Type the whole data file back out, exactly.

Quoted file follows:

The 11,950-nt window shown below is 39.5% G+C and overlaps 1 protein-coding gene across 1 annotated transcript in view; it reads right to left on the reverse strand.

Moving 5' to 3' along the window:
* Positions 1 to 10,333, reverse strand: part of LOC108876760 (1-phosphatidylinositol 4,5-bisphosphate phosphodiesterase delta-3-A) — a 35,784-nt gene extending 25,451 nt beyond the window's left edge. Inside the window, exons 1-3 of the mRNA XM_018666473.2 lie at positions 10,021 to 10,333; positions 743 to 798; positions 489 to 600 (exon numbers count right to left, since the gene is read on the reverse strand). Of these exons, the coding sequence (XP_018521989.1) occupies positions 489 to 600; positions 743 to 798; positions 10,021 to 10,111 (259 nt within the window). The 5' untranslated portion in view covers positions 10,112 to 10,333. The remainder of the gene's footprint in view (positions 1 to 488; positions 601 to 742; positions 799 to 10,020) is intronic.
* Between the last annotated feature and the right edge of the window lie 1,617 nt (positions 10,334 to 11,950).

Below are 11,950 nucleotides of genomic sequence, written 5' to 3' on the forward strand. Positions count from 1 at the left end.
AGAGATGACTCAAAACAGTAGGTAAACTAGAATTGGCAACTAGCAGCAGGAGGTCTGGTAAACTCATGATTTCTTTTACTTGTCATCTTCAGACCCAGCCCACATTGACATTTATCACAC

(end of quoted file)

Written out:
The 11,950-nt window shown below is 39.5% G+C and overlaps 1 protein-coding gene across 1 annotated transcript in view; it reads right to left on the reverse strand.

Moving 5' to 3' along the window:
* Positions 1 to 10,333, reverse strand: part of LOC108876760 (1-phosphatidylinositol 4,5-bisphosphate phosphodiesterase delta-3-A) — a 35,784-nt gene extending 25,451 nt beyond the window's left edge. Inside the window, exons 1-3 of the mRNA XM_018666473.2 lie at positions 10,021 to 10,333; positions 743 to 798; positions 489 to 600 (exon numbers count right to left, since the gene is read on the reverse strand). Of these exons, the coding sequence (XP_018521989.1) occupies positions 489 to 600; positions 743 to 798; positions 10,021 to 10,111 (259 nt within the window). The 5' untranslated portion in view covers positions 10,112 to 10,333. The remainder of the gene's footprint in view (positions 1 to 488; positions 601 to 742; positions 799 to 10,020) is intronic.
* Between the last annotated feature and the right edge of the window lie 1,617 nt (positions 10,334 to 11,950).

Below are 11,950 nucleotides of genomic sequence, written 5' to 3' on the forward strand. Positions count from 1 at the left end.
AGAGATGACTCAAAACAGTAGGTAAACTAGAATTGGCAACTAGCAGCAGGAGGTCTGGTAAACTCATGATTTCTTTTACTTGTCATCTTCAGACCCAGCCCACATTGACATTTATCACAC